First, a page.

Again, this is not a seat-of-your-pants adventure, and even with the moments of excitement the shocks are small and the threats light. (Emily, of course, will not die.) But MacColl's goal here is twofold: not only to give eight-to-twelve-year-olds a mystery but also to show the everyday life of this very famous poet when she was young. On that score in particular she succeeds quite well, giving us a curious Emily forever taking notes and always asking questions; clearly a writer in the making.

If ever there was a poet designed for teen girl appeal, Plath is the one. In Pain, Parties, Work: Sylvia Plath in New York, Summer 1953, author Elizabeth Winder focuses on the period of Plath's life most applicable to the YA audience. Detailing the experiences of Plath and her fellow interns as they spent one month at Mademoiselle ("the intellectual fashion magazine"), Pain, Parties, Work shows the writer first exhibiting her trademark determination and vulnerability. Mademoiselle was where she caught a long look at the writer's life as well as the dazzle of literary society. There was dating drama, dashed expectations, and professional and personal accomplishments and disappointments. As Winder illustrates through many interviews with those with her that summer and Plath's own journal excerpts, the Mademoiselle experience held as many negatives as positives, and the summer culminated in her much-documented suicide attempt once she returned home.

Winder is well aware of how much has been written about Plath, but by narrowing her focus so tightly she provides keen insight into the effect of this summer on Plath's life. June 1953 found Sylvia Plath taking a chance on the career she dreamed of and embracing the hopes of its success. The pressures put upon her and the other interns were not something she was prepared for, however, and the entire internship, like a mashup of The Devil Wears Prada and The Donna Reed Show, would prove to be extremely difficult for many of them. Coupled with all of this, of course, was the cultural clash between past and future that all young women were facing in the 1950s, as these interview excerpts from fellow interns show:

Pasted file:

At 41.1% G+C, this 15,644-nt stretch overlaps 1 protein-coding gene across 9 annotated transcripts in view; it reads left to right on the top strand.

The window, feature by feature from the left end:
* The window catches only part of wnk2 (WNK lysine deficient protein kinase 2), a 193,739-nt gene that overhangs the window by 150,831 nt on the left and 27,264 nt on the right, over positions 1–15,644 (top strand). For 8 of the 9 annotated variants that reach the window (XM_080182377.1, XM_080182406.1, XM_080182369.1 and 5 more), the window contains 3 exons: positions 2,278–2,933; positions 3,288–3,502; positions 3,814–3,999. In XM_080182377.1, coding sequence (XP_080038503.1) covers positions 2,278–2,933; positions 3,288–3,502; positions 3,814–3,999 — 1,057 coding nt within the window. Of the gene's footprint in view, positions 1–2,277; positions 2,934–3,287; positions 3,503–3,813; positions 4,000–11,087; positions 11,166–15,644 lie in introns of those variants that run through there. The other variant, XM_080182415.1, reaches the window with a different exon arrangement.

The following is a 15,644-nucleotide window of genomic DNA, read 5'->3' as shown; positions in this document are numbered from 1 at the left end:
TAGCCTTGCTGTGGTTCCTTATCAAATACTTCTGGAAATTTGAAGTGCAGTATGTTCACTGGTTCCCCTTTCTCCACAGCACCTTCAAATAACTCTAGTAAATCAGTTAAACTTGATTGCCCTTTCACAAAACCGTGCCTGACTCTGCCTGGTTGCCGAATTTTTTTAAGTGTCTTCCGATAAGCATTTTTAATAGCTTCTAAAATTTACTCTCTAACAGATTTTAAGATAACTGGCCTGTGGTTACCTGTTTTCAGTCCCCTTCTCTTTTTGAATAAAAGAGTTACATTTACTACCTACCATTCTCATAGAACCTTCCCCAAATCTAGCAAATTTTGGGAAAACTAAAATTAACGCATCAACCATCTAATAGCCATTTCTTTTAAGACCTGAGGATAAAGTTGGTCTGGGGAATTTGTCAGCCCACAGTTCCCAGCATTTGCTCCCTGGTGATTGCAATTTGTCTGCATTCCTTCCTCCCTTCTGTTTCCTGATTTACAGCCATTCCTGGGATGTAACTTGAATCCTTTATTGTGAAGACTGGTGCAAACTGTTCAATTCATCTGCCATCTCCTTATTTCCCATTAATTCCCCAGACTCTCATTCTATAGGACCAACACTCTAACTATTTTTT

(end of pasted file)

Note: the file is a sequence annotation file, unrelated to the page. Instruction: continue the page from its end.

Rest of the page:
Neva Nelson: One of the last assignments that we competing girls had to complete was a survey on "our ideal man." It was assumed then that most girls went to college to husband-hunt, and Mademoiselle wanted to join in on the assumption that although we were all looking for careers, we still expected to find the right man and get married.

Gloria Kirshner: In the movie Mona Lisa Smile, Kirsten Dunst flings open the door to show her friends the new laundry room -- with her own new washer and dryer. It's hard to believe as a woman of these days -- but that was the tenor of the times.